Nancy Marshall, a volunteer with First Church in Longmeadow, Massachusetts, is heading down to Haiti with 260 French-language children’s books that Reader to Reader collected.
The First Church has for a number of years supported a 6 story office/school/clinic building run by CONASPEH (Conseuil Natianale d’Eglises Sprirtuel d’Ayiti (National Council of Spiritual Churches of Haiti) in the Tabarre section of Port-au-Prince. The building was destroyed in last January’s earthquake. Thankfully, none of the school’s 600 pre-school through 12th grade students were in the building at the time of the quake, however, 14 nurses, several staff and others were killed.
The building is now being rebuilt, and Nancy Marshall provides an overview of the importance of CONASPEH’s library.
“The feather in CONASPEH’s cap was that it had a whole, real, library. In all the times I’ve been to Haiti, I never saw any other library anywhere, nor did I ever see a book store. Classes are taught by rote; i.e. the teacher has a book, from which (s)he teaches, but the students don’t have books. At first, the books I donated just stayed in the CONASPEH library, and were proudly shown off to visitors. It took a bit of careful teacher education and encouragement with the primary school principal to accomplish loaning each classroom teacher a basket of books for a month, and to let the youngsters peruse one a day as a reward, and then get a new bunch of books the next month. The youngsters love them and are so proud of the books! Also, selected high school seniors were taught and entrusted with “library duty” (in return for scholarship funding) during which time they sat at the library entrance and monitored students and adults who visited the library and could use any book, for as long as they stayed in the library. At first, as I’ve said, all of the books were housed in the Tabarre building, for show, but as the library grew and the teachers and students learned to love books, the pastors/teachers in the smaller outlying parishes began to beg for books. So the need for books is ever growing!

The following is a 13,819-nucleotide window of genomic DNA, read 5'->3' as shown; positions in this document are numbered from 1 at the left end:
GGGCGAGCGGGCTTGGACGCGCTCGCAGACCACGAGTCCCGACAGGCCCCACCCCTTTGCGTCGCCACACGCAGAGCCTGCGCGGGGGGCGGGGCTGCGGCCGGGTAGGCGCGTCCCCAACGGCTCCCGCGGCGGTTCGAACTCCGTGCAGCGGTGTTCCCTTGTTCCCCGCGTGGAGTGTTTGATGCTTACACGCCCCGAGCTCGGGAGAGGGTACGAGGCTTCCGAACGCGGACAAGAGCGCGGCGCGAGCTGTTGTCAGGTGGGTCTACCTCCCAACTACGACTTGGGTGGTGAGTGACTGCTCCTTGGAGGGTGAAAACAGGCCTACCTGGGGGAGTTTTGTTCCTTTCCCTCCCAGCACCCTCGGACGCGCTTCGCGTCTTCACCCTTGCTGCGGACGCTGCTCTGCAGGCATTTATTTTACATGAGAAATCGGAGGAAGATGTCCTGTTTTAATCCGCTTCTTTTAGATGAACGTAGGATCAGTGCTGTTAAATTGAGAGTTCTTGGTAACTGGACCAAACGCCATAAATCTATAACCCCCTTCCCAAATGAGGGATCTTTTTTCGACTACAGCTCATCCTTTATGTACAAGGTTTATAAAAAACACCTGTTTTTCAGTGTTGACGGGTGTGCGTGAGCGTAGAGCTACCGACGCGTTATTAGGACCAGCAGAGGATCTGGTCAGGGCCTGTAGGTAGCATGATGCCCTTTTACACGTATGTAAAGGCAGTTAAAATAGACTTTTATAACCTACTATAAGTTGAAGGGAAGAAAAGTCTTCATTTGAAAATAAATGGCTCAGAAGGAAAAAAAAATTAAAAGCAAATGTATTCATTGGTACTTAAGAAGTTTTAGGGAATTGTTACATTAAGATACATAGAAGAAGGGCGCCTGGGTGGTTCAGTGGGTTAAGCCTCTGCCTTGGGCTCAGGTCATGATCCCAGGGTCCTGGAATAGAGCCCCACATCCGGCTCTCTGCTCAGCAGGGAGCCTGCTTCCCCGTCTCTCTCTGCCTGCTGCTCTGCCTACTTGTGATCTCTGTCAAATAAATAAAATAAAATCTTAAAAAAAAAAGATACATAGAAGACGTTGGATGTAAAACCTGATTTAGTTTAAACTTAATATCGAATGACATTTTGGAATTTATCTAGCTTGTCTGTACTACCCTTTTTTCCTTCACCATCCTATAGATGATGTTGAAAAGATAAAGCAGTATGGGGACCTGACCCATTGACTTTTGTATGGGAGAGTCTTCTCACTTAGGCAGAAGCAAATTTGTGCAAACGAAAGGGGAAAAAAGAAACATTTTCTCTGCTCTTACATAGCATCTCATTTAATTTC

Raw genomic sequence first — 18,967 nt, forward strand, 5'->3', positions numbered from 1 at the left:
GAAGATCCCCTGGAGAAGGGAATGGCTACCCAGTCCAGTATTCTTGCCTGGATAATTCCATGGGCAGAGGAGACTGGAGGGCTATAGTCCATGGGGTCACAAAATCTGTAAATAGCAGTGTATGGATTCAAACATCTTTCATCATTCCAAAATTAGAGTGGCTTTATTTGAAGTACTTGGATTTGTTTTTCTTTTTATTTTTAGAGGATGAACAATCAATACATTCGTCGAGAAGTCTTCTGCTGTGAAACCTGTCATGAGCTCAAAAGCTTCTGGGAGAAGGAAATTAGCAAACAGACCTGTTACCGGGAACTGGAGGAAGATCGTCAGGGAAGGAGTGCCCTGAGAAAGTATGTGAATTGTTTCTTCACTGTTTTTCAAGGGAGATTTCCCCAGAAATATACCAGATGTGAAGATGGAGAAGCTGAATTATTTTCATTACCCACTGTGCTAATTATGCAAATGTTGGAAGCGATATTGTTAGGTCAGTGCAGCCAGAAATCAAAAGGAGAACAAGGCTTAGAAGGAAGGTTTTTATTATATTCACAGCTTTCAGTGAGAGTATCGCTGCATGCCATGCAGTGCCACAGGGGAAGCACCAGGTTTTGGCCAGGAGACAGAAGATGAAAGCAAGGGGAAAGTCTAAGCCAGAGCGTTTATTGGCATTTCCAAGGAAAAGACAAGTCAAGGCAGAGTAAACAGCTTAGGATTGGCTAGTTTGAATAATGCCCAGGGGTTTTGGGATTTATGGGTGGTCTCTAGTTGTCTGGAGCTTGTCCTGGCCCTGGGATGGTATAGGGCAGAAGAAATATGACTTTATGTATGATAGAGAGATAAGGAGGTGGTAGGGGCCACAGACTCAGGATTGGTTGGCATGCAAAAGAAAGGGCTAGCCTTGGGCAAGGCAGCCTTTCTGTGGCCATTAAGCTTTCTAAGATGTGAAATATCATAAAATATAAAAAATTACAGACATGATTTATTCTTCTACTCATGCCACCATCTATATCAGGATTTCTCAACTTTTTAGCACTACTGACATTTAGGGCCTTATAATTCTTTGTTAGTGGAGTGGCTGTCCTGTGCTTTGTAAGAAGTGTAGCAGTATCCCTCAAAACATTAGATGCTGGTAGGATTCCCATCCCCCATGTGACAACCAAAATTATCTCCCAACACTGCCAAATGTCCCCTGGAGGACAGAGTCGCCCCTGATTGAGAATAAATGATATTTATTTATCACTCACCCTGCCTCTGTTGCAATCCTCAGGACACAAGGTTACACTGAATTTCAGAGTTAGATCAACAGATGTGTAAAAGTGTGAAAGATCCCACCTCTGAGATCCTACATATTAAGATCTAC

Books have not been allowed to go home with students or adults, because books are “hard to come by” and therefore, expensive. Even if a child promised to bring back the book, someone else might take it and sell it, because one can eat quite a few meals for the price of a book. It has been about 4 years since I’ve been bringing books-in-French to CONASPEH, and in that four years, books have gone from being “those revered things up on the top floor” to something they love and cherish and use. It will be a while before the lending library concept can be implemented in Port-au-Prince, but know that a growing number of children there are learning to love books because of CONASPEH, and because of Reader to Reader!
The 6 story building was leveled January 12 and it was weeks before all the bodies and rubble was sorted through and disposed of. We received a proud email in March telling us triumphantly that there were a number of books that were salvaged, so they at least had a small start on replenishing the library. From where else but Haiti would you hear such a story? Classes began again in April on the CONASPEH grounds in huge tents, and work is just now commencing on rebuilding the building, thanks to contributions from all over the US and Canada. Many people prefer to donate to CONASPEH and CRUDEM because they know the people and know the money is going straight into use by honest Haitian people, with no middleman agency.
If you can ever hear of a nursing program that is replenishing their French text books, those are a top desire – they’re expensive and hard to come by.
Our group will return to CONASPEH in mid-November 2010 and we always ask what they wanted us to bring in the 2 fifty pound suitcases we’re each allowed to bring --- guess what they said --- BOOKS!!!!!
Thank you, thank you, THANK YOU ! ! ! “
Nancy Marshall, PhD, OTR/L